Incendiary radio host Rush Limbaugh recently embarrassed himself by suggesting that The Dark Knight Rises — the final installment in director Christopher Nolan's Batman trilogy — is part of a liberal conspiracy to smear GOP presidential candidate Mitt Romney. Limbaugh's proof? The name of the movie's villain, Bane, sounds identical to Romney's former private equity firm, Bain Capital. However, while Limbaugh was roundly mocked (the comic-book character Bane was created in the 1990s), he's not the only one seeing a political agenda in the movie, which is laden with themes of terrorism and economic disgruntlement. And Nolan's Batman trilogy has been flagged before for its ostensibly political views — the second installment, The Dark Knight, was hailed by conservatives for Batman's brutal interrogation of The Joker, who was effectively a terrorist. Does The Dark Knight Rises have a political agenda?
Yes. Nolan eviscerates Occupy Wall Street: "The conservative themes coursing through The Dark Knight were no accident," and The Dark Knight Rises "pushes the ideological envelope even further," says Christian Toto at Big Hollywood. Nolan casts Bane as the leader of a "ragtag movement with a propensity for violence" against the wealthy, evoking Occupy Wall Street. "Bane's henchmen literally attack Wall Street, savagely beat the rich, and promise the good people of Gotham that 'tomorrow, you claim what is rightfully yours.'" The movie is a damning indictment of the anti-corporate movement and the threat of social chaos it poses.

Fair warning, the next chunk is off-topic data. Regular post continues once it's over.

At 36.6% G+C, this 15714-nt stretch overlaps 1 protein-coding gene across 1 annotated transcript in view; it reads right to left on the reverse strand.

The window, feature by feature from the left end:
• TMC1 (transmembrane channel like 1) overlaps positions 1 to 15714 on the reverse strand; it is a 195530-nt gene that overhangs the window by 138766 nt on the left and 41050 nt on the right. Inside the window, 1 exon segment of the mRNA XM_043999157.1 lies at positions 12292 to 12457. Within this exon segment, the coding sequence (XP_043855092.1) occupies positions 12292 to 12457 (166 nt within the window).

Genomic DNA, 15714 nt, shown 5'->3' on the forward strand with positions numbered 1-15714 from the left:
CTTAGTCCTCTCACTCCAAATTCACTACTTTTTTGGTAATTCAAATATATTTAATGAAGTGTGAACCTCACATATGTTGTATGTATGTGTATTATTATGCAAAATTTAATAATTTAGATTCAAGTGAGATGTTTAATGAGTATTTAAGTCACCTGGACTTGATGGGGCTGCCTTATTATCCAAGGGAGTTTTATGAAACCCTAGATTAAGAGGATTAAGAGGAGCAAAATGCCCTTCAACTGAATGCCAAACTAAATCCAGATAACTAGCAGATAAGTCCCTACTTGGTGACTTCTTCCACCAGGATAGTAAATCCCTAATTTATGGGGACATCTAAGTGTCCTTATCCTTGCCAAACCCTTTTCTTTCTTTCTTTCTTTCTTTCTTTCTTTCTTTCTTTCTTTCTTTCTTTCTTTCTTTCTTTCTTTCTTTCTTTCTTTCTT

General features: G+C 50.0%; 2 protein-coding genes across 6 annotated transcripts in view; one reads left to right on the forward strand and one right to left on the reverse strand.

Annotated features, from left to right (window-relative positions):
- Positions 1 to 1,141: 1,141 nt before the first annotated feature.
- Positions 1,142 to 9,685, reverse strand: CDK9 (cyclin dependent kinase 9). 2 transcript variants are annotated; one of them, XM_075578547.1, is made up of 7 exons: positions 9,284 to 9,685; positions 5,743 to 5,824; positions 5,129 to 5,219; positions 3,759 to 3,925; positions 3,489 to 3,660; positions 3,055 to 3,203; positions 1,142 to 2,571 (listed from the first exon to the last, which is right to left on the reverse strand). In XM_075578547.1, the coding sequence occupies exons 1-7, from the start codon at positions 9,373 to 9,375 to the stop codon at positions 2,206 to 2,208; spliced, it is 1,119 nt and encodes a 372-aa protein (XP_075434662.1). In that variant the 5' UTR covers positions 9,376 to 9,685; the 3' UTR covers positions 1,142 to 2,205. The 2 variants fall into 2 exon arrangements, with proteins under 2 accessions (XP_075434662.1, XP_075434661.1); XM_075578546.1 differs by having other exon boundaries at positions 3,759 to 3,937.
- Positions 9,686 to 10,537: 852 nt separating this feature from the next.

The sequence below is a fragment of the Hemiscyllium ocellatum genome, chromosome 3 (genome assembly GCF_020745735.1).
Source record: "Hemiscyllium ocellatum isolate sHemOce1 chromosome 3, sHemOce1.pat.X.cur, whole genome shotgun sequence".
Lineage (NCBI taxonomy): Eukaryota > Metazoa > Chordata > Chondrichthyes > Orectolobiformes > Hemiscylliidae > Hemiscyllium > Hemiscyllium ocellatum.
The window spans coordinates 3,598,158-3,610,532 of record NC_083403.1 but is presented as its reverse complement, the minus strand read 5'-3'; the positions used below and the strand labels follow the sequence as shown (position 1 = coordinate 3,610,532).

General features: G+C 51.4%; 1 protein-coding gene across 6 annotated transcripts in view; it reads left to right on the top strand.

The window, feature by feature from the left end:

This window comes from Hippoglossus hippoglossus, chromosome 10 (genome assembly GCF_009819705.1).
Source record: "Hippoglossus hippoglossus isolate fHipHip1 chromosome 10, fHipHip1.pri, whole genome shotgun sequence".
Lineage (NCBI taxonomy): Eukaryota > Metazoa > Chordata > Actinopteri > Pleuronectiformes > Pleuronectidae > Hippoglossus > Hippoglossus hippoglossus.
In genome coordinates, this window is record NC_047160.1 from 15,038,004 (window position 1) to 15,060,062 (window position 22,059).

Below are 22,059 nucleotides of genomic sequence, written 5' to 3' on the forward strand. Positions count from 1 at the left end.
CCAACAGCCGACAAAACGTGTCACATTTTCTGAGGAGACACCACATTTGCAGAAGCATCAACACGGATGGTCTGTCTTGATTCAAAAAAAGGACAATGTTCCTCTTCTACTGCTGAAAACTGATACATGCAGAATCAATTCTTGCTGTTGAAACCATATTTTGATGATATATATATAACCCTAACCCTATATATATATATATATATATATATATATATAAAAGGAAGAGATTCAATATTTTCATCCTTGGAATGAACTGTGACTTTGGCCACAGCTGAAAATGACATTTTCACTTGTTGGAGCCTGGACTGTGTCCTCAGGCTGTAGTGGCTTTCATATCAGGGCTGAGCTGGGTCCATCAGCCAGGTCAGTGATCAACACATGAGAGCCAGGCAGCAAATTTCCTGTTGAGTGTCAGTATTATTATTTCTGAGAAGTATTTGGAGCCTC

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Yes. But Nolan sympathizes with Occupy Wall Street: While director (and co-screenwriter) Nolan claims that his movie is "above partisanship," Rises clearly has a "down-with-the-system undercurrent," says Jordan Zakarin at The Hollywood Reporter. Nolan's Catwoman is full of "clearly populist talk, and her character is a thief, stealing from the rich." At one point, when talking to Bruce Wayne, Batman's billionaire alter-ego, she says, "When it hits, you're all gonna wonder how you ever thought you could live so large and leave so little for the rest of us." And Batman's always been a less-than-admirable hero, "a full fledged member of the one percent" who acts like a "Benevolent Dictator" when it comes to matters of the law.
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No. Nolan is merely capturing those political tensions: While superheroes of yore could unequivocally stand on the side of "truth, justice, and the American way," Nolan's Batman is an ambiguous figure in a more complex era, says Manohla Dargis at The New York Times. Over the three films, Batman has "oscillated between seemingly opposite poles" — "savior and destroyer, human and beast, the ultimate radical individualist and people's protector." The distinctions between his two sides have "grown progressively messier," and it's impossible to force his character into a black-and-white, liberal v. conservative framework. Nolan "isn't overtly siding with or taking aim at any group" — rather, he is using Batman's inner conflicts to reflect the tensions in the society the Caped Crusader seeks to save.
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